Nathan Haskell completed an M.A. in Clinical Psychology in 2014 and will graduate with a Psy.D. from George Fox University in 2017. He approaches counseling from a psychodynamic perspective, emphasizing the use of a therapeutic relationship to help uncover the internal and relational patterns/experiences that can make life difficult. His professional interests include dream analysis, group psychotherapy, and the unconscious communications found in language, literature, and film.
Paul McLaughlin, M.A., Clinical Intern
Paul McLaughlin received an M.A. in clinical psychology from George Fox University in 2014 and is on track to graduate with a Psy.D. in 2017. His approach to counseling is from a psychodynamic perspective with a strong awareness of existential issues. This theoretical orientation emphasizes the impact of significant relationships in our lives, and looks to use insight and the therapeutic alliance to foster positive growth. His research interests include the integration of psychology, theology, and spirituality; depth psychology; and a psychology of wisdom.
Polly Young-Eisendrath, Ph.D.
Stella Marrie, Psy.D.
Tamara Bisbee, Psy.D.
Questions about Counseling
What is counseling?
Counseling is a collaborative process that occurs between client and counselor. As a result, a given treatment is inevitably tailored to the individual and his or her particular concerns. In general, counseling involves the client speaking freely about whatever feels important while the counselor listens attentively, asks questions, and responds in various ways to what is being said. Counselors usually do not give advice, but instead try to foster the clients’ capacity to arrive at decisions that feel right to them. Individuals are helped to better understand their thoughts, feelings, behaviors, relationships, hopes, fears, and conflicts, thus contributing to increased self-awareness and personal growth. The process of counseling can bring up painful or difficult emotions and offers an opportunity to face our fears, pain, and other struggles in order to live with more freedom, strength, creativity, and love.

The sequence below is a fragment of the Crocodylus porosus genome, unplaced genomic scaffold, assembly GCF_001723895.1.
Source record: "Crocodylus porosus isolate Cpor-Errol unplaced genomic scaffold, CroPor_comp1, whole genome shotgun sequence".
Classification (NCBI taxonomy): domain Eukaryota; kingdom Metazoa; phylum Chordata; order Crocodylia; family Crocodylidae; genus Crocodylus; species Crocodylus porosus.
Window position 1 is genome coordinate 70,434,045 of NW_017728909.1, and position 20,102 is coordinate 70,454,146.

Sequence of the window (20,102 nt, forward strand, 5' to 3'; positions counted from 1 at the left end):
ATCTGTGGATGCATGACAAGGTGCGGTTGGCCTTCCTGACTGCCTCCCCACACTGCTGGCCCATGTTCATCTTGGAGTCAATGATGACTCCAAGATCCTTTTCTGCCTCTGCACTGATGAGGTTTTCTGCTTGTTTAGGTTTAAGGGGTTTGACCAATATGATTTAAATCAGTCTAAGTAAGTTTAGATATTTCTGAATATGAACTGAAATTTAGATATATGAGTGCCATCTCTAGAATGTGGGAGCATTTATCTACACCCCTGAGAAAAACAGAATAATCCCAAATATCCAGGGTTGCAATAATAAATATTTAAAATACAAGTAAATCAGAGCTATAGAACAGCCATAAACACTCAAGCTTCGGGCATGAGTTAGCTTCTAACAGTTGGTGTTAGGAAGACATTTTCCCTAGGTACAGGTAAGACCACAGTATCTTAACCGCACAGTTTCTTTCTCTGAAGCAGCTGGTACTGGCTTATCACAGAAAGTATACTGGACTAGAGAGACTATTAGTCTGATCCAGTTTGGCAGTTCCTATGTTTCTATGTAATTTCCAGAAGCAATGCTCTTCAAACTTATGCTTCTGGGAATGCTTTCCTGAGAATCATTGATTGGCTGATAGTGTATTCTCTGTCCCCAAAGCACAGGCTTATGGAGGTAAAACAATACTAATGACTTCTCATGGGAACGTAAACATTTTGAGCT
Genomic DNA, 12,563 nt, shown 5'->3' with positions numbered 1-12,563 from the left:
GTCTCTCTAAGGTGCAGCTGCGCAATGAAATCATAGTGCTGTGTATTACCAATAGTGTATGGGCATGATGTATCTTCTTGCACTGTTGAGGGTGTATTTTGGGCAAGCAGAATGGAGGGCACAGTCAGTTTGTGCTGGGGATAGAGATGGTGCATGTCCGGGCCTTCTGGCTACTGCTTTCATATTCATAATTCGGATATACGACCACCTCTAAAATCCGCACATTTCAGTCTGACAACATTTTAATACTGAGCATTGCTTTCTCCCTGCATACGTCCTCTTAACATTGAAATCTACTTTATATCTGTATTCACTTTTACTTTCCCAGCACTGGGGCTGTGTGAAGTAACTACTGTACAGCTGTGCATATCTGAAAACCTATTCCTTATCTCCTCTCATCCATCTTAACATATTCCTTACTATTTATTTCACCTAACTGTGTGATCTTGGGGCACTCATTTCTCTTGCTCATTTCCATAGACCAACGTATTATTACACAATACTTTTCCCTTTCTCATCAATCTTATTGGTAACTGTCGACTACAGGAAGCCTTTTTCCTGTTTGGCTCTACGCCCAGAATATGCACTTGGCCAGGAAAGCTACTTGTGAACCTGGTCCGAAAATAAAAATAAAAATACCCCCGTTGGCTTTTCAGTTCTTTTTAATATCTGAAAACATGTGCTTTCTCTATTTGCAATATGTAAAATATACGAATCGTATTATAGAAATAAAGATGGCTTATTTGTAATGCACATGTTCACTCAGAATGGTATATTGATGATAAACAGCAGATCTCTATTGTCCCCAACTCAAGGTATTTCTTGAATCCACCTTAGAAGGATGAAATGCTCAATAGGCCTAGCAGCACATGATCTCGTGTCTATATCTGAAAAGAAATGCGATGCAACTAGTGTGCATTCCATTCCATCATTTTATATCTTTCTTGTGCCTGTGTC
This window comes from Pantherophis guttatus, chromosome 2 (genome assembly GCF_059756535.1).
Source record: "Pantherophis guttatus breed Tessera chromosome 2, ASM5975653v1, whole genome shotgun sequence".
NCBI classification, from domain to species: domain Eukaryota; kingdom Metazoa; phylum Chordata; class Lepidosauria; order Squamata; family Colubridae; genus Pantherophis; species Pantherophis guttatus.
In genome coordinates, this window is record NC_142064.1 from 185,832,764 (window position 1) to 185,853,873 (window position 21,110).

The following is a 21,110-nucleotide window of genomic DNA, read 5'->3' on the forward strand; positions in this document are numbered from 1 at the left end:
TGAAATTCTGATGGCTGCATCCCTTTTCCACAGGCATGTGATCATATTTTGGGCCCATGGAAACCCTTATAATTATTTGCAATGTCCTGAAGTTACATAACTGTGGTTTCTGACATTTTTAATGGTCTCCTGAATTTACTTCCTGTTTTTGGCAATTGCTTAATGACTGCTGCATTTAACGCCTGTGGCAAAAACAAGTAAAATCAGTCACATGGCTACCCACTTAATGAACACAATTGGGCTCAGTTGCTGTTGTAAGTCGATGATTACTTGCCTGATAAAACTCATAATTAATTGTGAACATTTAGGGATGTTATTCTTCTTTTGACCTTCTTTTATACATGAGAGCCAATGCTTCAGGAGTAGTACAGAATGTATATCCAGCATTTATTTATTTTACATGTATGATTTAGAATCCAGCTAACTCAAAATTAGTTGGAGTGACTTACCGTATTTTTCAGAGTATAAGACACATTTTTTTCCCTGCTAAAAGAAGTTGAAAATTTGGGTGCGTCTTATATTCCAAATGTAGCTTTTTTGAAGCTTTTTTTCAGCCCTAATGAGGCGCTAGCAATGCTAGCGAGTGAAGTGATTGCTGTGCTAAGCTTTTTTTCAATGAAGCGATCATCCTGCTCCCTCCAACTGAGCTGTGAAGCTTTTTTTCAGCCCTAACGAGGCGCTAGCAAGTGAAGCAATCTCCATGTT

What are some of the concerns for which students attend counseling?
Problematic eating/Body image
Concerns about alcohol and drug use
Questions related to sexuality or gender identity
Difficulties and challenges related to cultural differences
What should I expect during my first appointment?
During your first appointment, you will have the chance to describe your reasons for seeking treatment while your counselor listens and asks questions. Your counselor will also discuss the way counseling works, the conditions of treatment (such as confidentiality and scheduling), and answer any questions that you have. If you both agree that counseling will be helpful, you will typically establish a weekly appointment time.
Is counseling confidential?
Counseling is confidential. The condition of confidentiality is protected by law and ethical standards. Information about your treatment, including the fact that you are in counseling at all, is only released if you have agreed to such a disclosure in writing.
There are a few exceptions to the condition of confidentiality:
- If we believe that a client is at immanent risk of seriously harming him- or herself, we will contact the individuals necessary in order to ensure the client’s safety.
- If we believe that a client is credibly threatening to physically harm another person, we are required to take actions in order to protect that individual, including notifying the potential victim, the police, and other parties necessary to ensure safety.
- If we learn from first-hand knowledge that a child or incapacitated adult is being abused, we may be required to file a report to the appropriate state agency.
- If your records are requested by a subpoena or court order, we may be legally required to submit your records to the court.